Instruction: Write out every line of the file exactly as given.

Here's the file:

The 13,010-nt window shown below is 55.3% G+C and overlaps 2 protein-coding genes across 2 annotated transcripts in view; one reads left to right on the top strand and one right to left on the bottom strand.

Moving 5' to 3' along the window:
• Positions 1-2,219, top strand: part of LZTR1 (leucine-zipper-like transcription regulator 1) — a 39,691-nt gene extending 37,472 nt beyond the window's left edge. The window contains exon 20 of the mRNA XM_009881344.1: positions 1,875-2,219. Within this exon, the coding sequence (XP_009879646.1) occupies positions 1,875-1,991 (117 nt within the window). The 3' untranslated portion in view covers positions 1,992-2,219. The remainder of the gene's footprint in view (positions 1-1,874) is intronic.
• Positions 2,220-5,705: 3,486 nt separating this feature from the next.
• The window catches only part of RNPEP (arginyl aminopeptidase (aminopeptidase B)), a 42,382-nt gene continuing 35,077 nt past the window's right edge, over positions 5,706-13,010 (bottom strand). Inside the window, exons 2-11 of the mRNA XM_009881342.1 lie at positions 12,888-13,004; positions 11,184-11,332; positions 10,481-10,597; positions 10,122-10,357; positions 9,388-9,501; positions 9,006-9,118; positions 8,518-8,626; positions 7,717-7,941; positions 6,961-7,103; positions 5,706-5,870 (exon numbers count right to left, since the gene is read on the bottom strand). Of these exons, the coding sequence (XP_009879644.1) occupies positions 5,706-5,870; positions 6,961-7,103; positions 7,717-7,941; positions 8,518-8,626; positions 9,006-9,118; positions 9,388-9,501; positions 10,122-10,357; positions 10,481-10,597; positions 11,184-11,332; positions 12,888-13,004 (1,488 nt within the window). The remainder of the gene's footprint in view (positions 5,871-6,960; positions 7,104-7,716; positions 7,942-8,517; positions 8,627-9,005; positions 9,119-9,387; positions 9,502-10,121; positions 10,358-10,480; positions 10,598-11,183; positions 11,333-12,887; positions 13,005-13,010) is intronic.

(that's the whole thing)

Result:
The 13,010-nt window shown below is 55.3% G+C and overlaps 2 protein-coding genes across 2 annotated transcripts in view; one reads left to right on the top strand and one right to left on the bottom strand.

Moving 5' to 3' along the window:
• Positions 1-2,219, top strand: part of LZTR1 (leucine-zipper-like transcription regulator 1) — a 39,691-nt gene extending 37,472 nt beyond the window's left edge. The window contains exon 20 of the mRNA XM_009881344.1: positions 1,875-2,219. Within this exon, the coding sequence (XP_009879646.1) occupies positions 1,875-1,991 (117 nt within the window). The 3' untranslated portion in view covers positions 1,992-2,219. The remainder of the gene's footprint in view (positions 1-1,874) is intronic.
• Positions 2,220-5,705: 3,486 nt separating this feature from the next.
• The window catches only part of RNPEP (arginyl aminopeptidase (aminopeptidase B)), a 42,382-nt gene continuing 35,077 nt past the window's right edge, over positions 5,706-13,010 (bottom strand). Inside the window, exons 2-11 of the mRNA XM_009881342.1 lie at positions 12,888-13,004; positions 11,184-11,332; positions 10,481-10,597; positions 10,122-10,357; positions 9,388-9,501; positions 9,006-9,118; positions 8,518-8,626; positions 7,717-7,941; positions 6,961-7,103; positions 5,706-5,870 (exon numbers count right to left, since the gene is read on the bottom strand). Of these exons, the coding sequence (XP_009879644.1) occupies positions 5,706-5,870; positions 6,961-7,103; positions 7,717-7,941; positions 8,518-8,626; positions 9,006-9,118; positions 9,388-9,501; positions 10,122-10,357; positions 10,481-10,597; positions 11,184-11,332; positions 12,888-13,004 (1,488 nt within the window). The remainder of the gene's footprint in view (positions 5,871-6,960; positions 7,104-7,716; positions 7,942-8,517; positions 8,627-9,005; positions 9,119-9,387; positions 9,502-10,121; positions 10,358-10,480; positions 10,598-11,183; positions 11,333-12,887; positions 13,005-13,010) is intronic.